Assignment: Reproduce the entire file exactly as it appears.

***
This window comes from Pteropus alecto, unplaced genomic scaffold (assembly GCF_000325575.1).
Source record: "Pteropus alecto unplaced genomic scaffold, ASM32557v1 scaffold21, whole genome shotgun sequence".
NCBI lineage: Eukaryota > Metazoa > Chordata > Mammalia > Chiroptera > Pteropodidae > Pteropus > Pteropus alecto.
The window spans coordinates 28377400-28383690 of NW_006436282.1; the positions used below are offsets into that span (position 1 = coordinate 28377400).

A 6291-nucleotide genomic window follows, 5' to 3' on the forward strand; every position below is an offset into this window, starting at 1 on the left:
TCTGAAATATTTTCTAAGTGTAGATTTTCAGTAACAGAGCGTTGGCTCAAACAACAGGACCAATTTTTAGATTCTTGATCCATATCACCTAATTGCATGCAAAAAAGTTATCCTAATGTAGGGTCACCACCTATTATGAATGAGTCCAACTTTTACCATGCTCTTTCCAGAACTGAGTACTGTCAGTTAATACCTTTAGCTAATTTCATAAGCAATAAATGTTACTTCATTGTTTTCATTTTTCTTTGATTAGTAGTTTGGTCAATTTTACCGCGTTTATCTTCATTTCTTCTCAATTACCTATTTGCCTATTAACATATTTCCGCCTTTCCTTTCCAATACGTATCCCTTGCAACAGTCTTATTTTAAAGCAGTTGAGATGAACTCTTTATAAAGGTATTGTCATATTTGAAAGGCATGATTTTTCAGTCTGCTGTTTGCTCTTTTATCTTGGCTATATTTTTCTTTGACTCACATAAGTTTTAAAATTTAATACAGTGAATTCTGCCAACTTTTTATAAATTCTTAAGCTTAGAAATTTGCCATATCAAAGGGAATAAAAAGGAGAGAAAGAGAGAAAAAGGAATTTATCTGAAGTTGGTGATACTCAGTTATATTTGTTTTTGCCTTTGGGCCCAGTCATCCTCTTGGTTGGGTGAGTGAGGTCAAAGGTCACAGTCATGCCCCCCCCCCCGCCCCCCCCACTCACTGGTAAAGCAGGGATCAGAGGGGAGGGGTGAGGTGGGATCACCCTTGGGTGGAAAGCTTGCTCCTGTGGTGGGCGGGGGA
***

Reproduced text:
This window comes from Pteropus alecto, unplaced genomic scaffold (assembly GCF_000325575.1).
Source record: "Pteropus alecto unplaced genomic scaffold, ASM32557v1 scaffold21, whole genome shotgun sequence".
NCBI lineage: Eukaryota > Metazoa > Chordata > Mammalia > Chiroptera > Pteropodidae > Pteropus > Pteropus alecto.
The window spans coordinates 28377400-28383690 of NW_006436282.1; the positions used below are offsets into that span (position 1 = coordinate 28377400).

A 6291-nucleotide genomic window follows, 5' to 3' on the forward strand; every position below is an offset into this window, starting at 1 on the left:
TCTGAAATATTTTCTAAGTGTAGATTTTCAGTAACAGAGCGTTGGCTCAAACAACAGGACCAATTTTTAGATTCTTGATCCATATCACCTAATTGCATGCAAAAAAGTTATCCTAATGTAGGGTCACCACCTATTATGAATGAGTCCAACTTTTACCATGCTCTTTCCAGAACTGAGTACTGTCAGTTAATACCTTTAGCTAATTTCATAAGCAATAAATGTTACTTCATTGTTTTCATTTTTCTTTGATTAGTAGTTTGGTCAATTTTACCGCGTTTATCTTCATTTCTTCTCAATTACCTATTTGCCTATTAACATATTTCCGCCTTTCCTTTCCAATACGTATCCCTTGCAACAGTCTTATTTTAAAGCAGTTGAGATGAACTCTTTATAAAGGTATTGTCATATTTGAAAGGCATGATTTTTCAGTCTGCTGTTTGCTCTTTTATCTTGGCTATATTTTTCTTTGACTCACATAAGTTTTAAAATTTAATACAGTGAATTCTGCCAACTTTTTATAAATTCTTAAGCTTAGAAATTTGCCATATCAAAGGGAATAAAAAGGAGAGAAAGAGAGAAAAAGGAATTTATCTGAAGTTGGTGATACTCAGTTATATTTGTTTTTGCCTTTGGGCCCAGTCATCCTCTTGGTTGGGTGAGTGAGGTCAAAGGTCACAGTCATGCCCCCCCCCCCGCCCCCCCCACTCACTGGTAAAGCAGGGATCAGAGGGGAGGGGTGAGGTGGGATCACCCTTGGGTGGAAAGCTTGCTCCTGTGGTGGGCGGGGGA